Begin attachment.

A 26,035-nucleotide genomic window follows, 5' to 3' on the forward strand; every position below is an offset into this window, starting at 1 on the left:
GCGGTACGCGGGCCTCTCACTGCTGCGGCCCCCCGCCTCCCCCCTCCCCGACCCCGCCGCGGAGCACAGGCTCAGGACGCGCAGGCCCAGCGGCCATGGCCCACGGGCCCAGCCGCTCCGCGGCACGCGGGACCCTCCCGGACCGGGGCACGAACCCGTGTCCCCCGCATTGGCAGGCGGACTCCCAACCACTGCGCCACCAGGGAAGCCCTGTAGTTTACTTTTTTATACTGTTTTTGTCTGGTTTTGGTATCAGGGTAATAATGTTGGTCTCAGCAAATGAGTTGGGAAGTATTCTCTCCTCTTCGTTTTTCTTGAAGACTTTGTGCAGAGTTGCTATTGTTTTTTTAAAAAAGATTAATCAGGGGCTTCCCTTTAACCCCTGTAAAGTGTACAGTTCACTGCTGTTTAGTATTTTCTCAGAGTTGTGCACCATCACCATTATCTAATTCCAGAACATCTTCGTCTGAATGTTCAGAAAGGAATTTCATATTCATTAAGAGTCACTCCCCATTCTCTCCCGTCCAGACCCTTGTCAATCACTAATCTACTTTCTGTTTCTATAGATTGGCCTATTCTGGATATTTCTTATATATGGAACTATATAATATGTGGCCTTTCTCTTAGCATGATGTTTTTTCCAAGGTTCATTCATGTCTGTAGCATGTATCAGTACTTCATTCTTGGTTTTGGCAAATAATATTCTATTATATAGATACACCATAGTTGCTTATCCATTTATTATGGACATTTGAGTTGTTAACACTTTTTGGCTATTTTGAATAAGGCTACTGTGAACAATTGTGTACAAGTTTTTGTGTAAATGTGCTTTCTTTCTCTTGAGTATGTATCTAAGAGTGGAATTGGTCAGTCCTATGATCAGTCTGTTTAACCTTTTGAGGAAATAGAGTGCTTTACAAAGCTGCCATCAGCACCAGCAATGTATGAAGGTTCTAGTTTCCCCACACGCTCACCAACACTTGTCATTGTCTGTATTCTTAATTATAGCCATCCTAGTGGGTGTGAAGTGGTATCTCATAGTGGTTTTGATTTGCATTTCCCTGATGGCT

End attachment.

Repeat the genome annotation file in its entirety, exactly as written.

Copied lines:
A 26,035-nucleotide genomic window follows, 5' to 3' on the forward strand; every position below is an offset into this window, starting at 1 on the left:
GCGGTACGCGGGCCTCTCACTGCTGCGGCCCCCCGCCTCCCCCCTCCCCGACCCCGCCGCGGAGCACAGGCTCAGGACGCGCAGGCCCAGCGGCCATGGCCCACGGGCCCAGCCGCTCCGCGGCACGCGGGACCCTCCCGGACCGGGGCACGAACCCGTGTCCCCCGCATTGGCAGGCGGACTCCCAACCACTGCGCCACCAGGGAAGCCCTGTAGTTTACTTTTTTATACTGTTTTTGTCTGGTTTTGGTATCAGGGTAATAATGTTGGTCTCAGCAAATGAGTTGGGAAGTATTCTCTCCTCTTCGTTTTTCTTGAAGACTTTGTGCAGAGTTGCTATTGTTTTTTTAAAAAAGATTAATCAGGGGCTTCCCTTTAACCCCTGTAAAGTGTACAGTTCACTGCTGTTTAGTATTTTCTCAGAGTTGTGCACCATCACCATTATCTAATTCCAGAACATCTTCGTCTGAATGTTCAGAAAGGAATTTCATATTCATTAAGAGTCACTCCCCATTCTCTCCCGTCCAGACCCTTGTCAATCACTAATCTACTTTCTGTTTCTATAGATTGGCCTATTCTGGATATTTCTTATATATGGAACTATATAATATGTGGCCTTTCTCTTAGCATGATGTTTTTTCCAAGGTTCATTCATGTCTGTAGCATGTATCAGTACTTCATTCTTGGTTTTGGCAAATAATATTCTATTATATAGATACACCATAGTTGCTTATCCATTTATTATGGACATTTGAGTTGTTAACACTTTTTGGCTATTTTGAATAAGGCTACTGTGAACAATTGTGTACAAGTTTTTGTGTAAATGTGCTTTCTTTCTCTTGAGTATGTATCTAAGAGTGGAATTGGTCAGTCCTATGATCAGTCTGTTTAACCTTTTGAGGAAATAGAGTGCTTTACAAAGCTGCCATCAGCACCAGCAATGTATGAAGGTTCTAGTTTCCCCACACGCTCACCAACACTTGTCATTGTCTGTATTCTTAATTATAGCCATCCTAGTGGGTGTGAAGTGGTATCTCATAGTGGTTTTGATTTGCATTTCCCTGATGGCT